Enjoy your next adventure through common sense and thoughtful preparation!
Want to learn how to start a fire with a method that will work every time without fail?
Check out this tutorial from “Above Average” Joe and Survival Life.
The ability to start a fire and keep it going is one of the most critical skills for a survivalist. Fire is crucial for cooking, light, and keeping warm when SHTF.
But starting a fire in the wild can be difficult. I think we’ve all had those moments of frustration when we just couldn’t get the fire to light and stay lit.
Looking for the best survival knives?
Not sure which survival knife you should buy?
In previous articles, we discussed choosing a fixed blade survival knife (click the images below to read them.)
A knife is one of the more important pieces of equipment you can have with you in a survival situation. As such, a good, survival appropriate, fixed blade knife is your best choice for inclusion in a survival kit or BOB (Bug Out Bag) or equivalent, and/or to be strapped on when an emergency is likely. In this article, we will consider a contender for one of the “Best Survival Knives.”
As mentioned in the general articles, there are two classes of fixed blade knife which can be most appropriate for survival scenarios, the “bush” (medium) knife and the “field” (large) knife. This knife belongs to the bush class, sort of. In this particular case, the knife is thick enough and heavy enough that it might be better than many bush knives at chopping, and might not be as good at preparing food or other slicing tasks as some bush knives.
Ethan Becker is a famous chef, cookbook author and outdoorsman, who externalized his interest in outdoors knife design through his company called BK&T, or Becker Knife & Tool. His concept of survival knives was that they should be “a sharpened crowbar”. Perhaps the ultimate knife of this philosophy was the Becker Brute. But Ethan decided to close down BK&T. Some of Becker’s knife designs were available through Blackjack and then Camillus until they shut down. Some designs are currently licensed to Ka-Bar.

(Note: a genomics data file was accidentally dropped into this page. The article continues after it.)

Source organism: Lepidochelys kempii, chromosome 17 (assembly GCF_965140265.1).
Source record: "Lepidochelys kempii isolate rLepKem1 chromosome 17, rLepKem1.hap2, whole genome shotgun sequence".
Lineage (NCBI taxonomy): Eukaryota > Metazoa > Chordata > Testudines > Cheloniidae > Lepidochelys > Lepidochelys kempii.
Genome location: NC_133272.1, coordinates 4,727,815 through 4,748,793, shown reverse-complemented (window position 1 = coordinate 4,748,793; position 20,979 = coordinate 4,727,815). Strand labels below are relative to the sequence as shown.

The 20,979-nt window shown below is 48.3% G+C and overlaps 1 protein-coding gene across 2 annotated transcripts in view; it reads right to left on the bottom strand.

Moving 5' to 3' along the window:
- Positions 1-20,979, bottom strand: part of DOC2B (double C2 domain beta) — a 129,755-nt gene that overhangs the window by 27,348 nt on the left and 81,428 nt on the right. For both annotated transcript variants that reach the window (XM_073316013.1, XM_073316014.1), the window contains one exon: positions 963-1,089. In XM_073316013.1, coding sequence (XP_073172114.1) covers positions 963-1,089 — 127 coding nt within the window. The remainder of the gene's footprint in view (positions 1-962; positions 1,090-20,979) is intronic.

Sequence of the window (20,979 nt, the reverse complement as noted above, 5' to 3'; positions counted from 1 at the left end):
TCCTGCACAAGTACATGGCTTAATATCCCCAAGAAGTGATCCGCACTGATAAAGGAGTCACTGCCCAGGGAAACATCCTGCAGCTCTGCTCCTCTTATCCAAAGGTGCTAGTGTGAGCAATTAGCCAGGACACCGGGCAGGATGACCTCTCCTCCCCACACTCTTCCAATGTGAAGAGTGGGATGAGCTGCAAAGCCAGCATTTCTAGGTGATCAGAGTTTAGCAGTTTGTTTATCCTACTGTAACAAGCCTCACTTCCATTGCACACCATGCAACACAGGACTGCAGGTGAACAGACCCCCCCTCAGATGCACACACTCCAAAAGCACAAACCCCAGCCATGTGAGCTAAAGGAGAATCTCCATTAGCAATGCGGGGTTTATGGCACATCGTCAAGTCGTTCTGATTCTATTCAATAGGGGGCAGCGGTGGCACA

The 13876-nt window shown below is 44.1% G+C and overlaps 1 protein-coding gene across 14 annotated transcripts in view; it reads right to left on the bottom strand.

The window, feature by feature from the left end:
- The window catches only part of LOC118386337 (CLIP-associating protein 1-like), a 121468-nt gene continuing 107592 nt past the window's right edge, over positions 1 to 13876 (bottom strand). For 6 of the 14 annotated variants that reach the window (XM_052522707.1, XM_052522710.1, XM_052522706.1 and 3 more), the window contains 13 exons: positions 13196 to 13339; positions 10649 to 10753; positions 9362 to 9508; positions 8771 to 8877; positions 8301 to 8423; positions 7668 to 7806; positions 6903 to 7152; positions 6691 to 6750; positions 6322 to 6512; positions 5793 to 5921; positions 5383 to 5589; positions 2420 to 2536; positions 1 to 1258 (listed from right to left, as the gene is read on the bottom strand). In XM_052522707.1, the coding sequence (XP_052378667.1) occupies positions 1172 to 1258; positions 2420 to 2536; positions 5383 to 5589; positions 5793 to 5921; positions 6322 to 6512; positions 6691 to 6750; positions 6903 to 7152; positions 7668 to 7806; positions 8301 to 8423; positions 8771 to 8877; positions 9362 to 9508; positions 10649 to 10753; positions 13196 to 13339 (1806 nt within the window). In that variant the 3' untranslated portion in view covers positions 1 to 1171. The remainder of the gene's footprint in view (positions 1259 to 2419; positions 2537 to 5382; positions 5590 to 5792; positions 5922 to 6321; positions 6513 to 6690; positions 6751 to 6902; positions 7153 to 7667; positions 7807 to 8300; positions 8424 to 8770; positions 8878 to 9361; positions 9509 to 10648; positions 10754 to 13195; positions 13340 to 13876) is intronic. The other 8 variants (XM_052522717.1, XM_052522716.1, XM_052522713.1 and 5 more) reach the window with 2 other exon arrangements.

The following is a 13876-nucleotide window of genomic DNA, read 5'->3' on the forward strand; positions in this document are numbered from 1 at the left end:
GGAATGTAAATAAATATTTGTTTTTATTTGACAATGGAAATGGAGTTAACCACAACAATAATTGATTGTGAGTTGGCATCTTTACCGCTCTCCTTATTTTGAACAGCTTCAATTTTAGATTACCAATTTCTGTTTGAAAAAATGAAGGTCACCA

Ka-Bar has been around “forever” (or at least since 1898), and are known for their quality. Their USMC Ka-Bar is one of the icons of knife history. Thus, at least some of the Becker designs live on. But not the Brute, unfortunately.
The BK-2 (BK-22) or “Companion” is like the not-so-little brother of the Brute, and is one of the more enduring models, having been available from Blackjack and Camillus as well as currently from Ka-Bar. The only difference between the BK-2 and the BK-22 is the type of sheath included. To have a knife of this size whose blade is a quarter inch thick is impressive. Since it seemed like it would meet my criteria for a survival knife, I was eager to give it a try. And, serendipitously, I lucked into a good deal on a used BK-2.
1095 Cro-Van is a workhorse Carbon Steel, commonly used for knives because it is easy to shape and heat treat. It’s also fairly inexpensive. As such, it is a decent choice; durable except rather susceptible to rusting. The coating should help protect the steel from rust, except for the edge and the logos engraved on the blade, and any place where the coating is worn or scraped away. It would be wise to treat these areas with a rust inhibiter, preferably a dry one, and protect the knife from moisture as much as practical. When it does get wet, dry it off as quickly and thoroughly as possible. Note that since the grips are removable, you should check under them when practical after use. I found goo (water? oil?) under mine after testing.